IV. Supposing the warp to have been thus adjusted, and the pen or the shuttle to have been carried through it, it was then decussated or “shedded” by drawing forwards the proper rod, so as to carry one set of the threads of the warp across the rest, after which the weft was shot back again (the shuttle being thrown by the hand, as was the case even down to 1738), and by the continual repetition of this process the warp and woof were interlaced; and in “fancy” weaving, with several sets of leashes, the pattern was produced. It was necessary further to close up the weft threads. It has been said above that, after the weft had been conveyed by the shuttle through the warp, it was driven originally in Rome and Greece upwards, as is represented in the first woodcut, but afterwards, according to the prevalent [p. 2.768]fashion in Egypt, downwards, as in the second (Isid. Orig. 19.22; Hdt. 2.35). Two different instruments were used in this part of the process. The simplest and most ancient was in the form of a large wooden sword (spatha, σπάθη, dim. σπάθιον, Plato, Lysis, p. 208; Aesch. Choeph. 226). From the verb σπαθάω, to beat with the spatha, cloth rendered close and compact by this process was called σπαθητός (Athen. 12. 525 d): when the weft is not driven close, as in light, transparent fabrics, it is called λεπτοσπάθητος (Soph. Fr. 400): the close texture πολυσπαθής (Anth. Pal. 6.39). This instrument is still used in Iceland exactly as it was in ancient times, and a figure of it, copied from Olafsen, is given in the first woodcut.

The spatha was, however, superseded by the comb (pecten, κτείς), the teeth of which were inserted between the threads of the warp, and thus made by a forcible impulse to drive the threads of the woof close together. (Ovid, Ov. Fast. 3.820, Met. 6.58; Juv. 9.26; Verg. A. 7.14; Nonn. Dion. 24.253; Poll. 7.35.) As to its form, we are told only that it was an implement with teeth. Blümner doubts if the example from an Egyptian tomb figured by Rich is a pecten, but we think that the correctness of Rich in this point is established by the very similar pecten of which we give an illustration. It is the comb now used in parts of Asia Minor in the loom shown below (fig. 6), which we believe to resemble closely the later form of the Greek and Roman loom. As a late introduction, instead of the σπάθη, it is mentioned only in late Greek writers: it originated in Egypt, whence it is called Niliacus in Mart. 14.150 (cf. Verg. Cir. 179).2 Among us the office of the comb is executed with greater ease and effect by the reed, lay, or batten.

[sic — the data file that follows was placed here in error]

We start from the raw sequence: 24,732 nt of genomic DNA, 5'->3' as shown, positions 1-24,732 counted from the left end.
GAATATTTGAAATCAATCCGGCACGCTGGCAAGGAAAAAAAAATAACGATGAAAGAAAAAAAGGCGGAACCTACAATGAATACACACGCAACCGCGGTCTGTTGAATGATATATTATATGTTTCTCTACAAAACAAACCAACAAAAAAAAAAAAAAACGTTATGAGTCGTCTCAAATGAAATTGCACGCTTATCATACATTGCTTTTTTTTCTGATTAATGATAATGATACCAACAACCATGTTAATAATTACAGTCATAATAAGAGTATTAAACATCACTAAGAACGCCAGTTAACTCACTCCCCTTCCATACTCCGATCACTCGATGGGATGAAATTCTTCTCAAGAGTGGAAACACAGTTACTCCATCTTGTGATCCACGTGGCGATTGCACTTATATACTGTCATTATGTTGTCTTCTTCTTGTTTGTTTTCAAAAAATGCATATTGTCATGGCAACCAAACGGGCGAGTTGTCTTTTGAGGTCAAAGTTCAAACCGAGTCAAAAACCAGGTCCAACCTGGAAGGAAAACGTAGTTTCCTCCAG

Fig. 3. Weaving comb used in Asia Minor. (Benndorff.)

The lyre [LYRA], the favourite musical instrument of the Greeks, was only known to the Romans as a foreign invention. Hence they appear to have described its parts by a comparison with the loom, with which they were familiar. The terms jugum and stamina (Ov. Met. 11.169) were transferred by an obvious resemblance from the latter to the former object; and, although they adopted into their own language the Greek word plectrum (Ovid, Ov. Met. 11.167-170), they used the Latin PECTEN to denote the same thing, not because the instrument used in striking the lyre was at all like a comb in shape and appearance, but because it was held in the right hand and inserted between the strings of the lyre as the comb was between the stamina of the loom (Verg. A. 6.647; Pers. 6.2).